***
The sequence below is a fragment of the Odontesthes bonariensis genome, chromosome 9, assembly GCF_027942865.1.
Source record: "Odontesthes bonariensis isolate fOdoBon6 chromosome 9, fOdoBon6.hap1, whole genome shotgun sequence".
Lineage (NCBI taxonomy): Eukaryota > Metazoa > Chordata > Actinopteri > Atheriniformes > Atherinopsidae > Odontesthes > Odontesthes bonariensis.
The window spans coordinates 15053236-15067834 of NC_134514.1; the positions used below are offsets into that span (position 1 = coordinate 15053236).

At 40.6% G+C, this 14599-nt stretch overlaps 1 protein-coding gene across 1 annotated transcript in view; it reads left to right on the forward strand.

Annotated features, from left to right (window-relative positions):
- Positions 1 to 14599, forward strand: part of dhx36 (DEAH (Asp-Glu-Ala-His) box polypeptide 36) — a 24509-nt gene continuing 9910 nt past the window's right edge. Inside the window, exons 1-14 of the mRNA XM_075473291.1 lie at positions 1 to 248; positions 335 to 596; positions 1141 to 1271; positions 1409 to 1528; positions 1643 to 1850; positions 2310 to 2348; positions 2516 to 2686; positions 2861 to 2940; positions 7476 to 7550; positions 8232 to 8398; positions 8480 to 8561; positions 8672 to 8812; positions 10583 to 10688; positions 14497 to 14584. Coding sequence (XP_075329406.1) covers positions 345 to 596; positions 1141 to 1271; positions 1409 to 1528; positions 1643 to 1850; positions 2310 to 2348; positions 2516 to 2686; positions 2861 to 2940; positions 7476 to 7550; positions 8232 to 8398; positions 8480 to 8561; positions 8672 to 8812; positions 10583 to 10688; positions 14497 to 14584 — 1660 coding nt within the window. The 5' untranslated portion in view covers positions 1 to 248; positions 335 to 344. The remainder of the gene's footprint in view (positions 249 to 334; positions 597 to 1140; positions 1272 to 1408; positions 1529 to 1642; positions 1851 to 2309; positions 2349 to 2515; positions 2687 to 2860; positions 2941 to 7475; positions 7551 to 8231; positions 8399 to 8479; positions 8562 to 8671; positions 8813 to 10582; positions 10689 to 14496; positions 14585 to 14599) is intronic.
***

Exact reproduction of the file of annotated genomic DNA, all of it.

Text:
The sequence below is a fragment of the Odontesthes bonariensis genome, chromosome 9, assembly GCF_027942865.1.
Source record: "Odontesthes bonariensis isolate fOdoBon6 chromosome 9, fOdoBon6.hap1, whole genome shotgun sequence".
Lineage (NCBI taxonomy): Eukaryota > Metazoa > Chordata > Actinopteri > Atheriniformes > Atherinopsidae > Odontesthes > Odontesthes bonariensis.
The window spans coordinates 15053236-15067834 of NC_134514.1; the positions used below are offsets into that span (position 1 = coordinate 15053236).

At 40.6% G+C, this 14599-nt stretch overlaps 1 protein-coding gene across 1 annotated transcript in view; it reads left to right on the forward strand.

Annotated features, from left to right (window-relative positions):
- Positions 1 to 14599, forward strand: part of dhx36 (DEAH (Asp-Glu-Ala-His) box polypeptide 36) — a 24509-nt gene continuing 9910 nt past the window's right edge. Inside the window, exons 1-14 of the mRNA XM_075473291.1 lie at positions 1 to 248; positions 335 to 596; positions 1141 to 1271; positions 1409 to 1528; positions 1643 to 1850; positions 2310 to 2348; positions 2516 to 2686; positions 2861 to 2940; positions 7476 to 7550; positions 8232 to 8398; positions 8480 to 8561; positions 8672 to 8812; positions 10583 to 10688; positions 14497 to 14584. Coding sequence (XP_075329406.1) covers positions 345 to 596; positions 1141 to 1271; positions 1409 to 1528; positions 1643 to 1850; positions 2310 to 2348; positions 2516 to 2686; positions 2861 to 2940; positions 7476 to 7550; positions 8232 to 8398; positions 8480 to 8561; positions 8672 to 8812; positions 10583 to 10688; positions 14497 to 14584 — 1660 coding nt within the window. The 5' untranslated portion in view covers positions 1 to 248; positions 335 to 344. The remainder of the gene's footprint in view (positions 249 to 334; positions 597 to 1140; positions 1272 to 1408; positions 1529 to 1642; positions 1851 to 2309; positions 2349 to 2515; positions 2687 to 2860; positions 2941 to 7475; positions 7551 to 8231; positions 8399 to 8479; positions 8562 to 8671; positions 8813 to 10582; positions 10689 to 14496; positions 14585 to 14599) is intronic.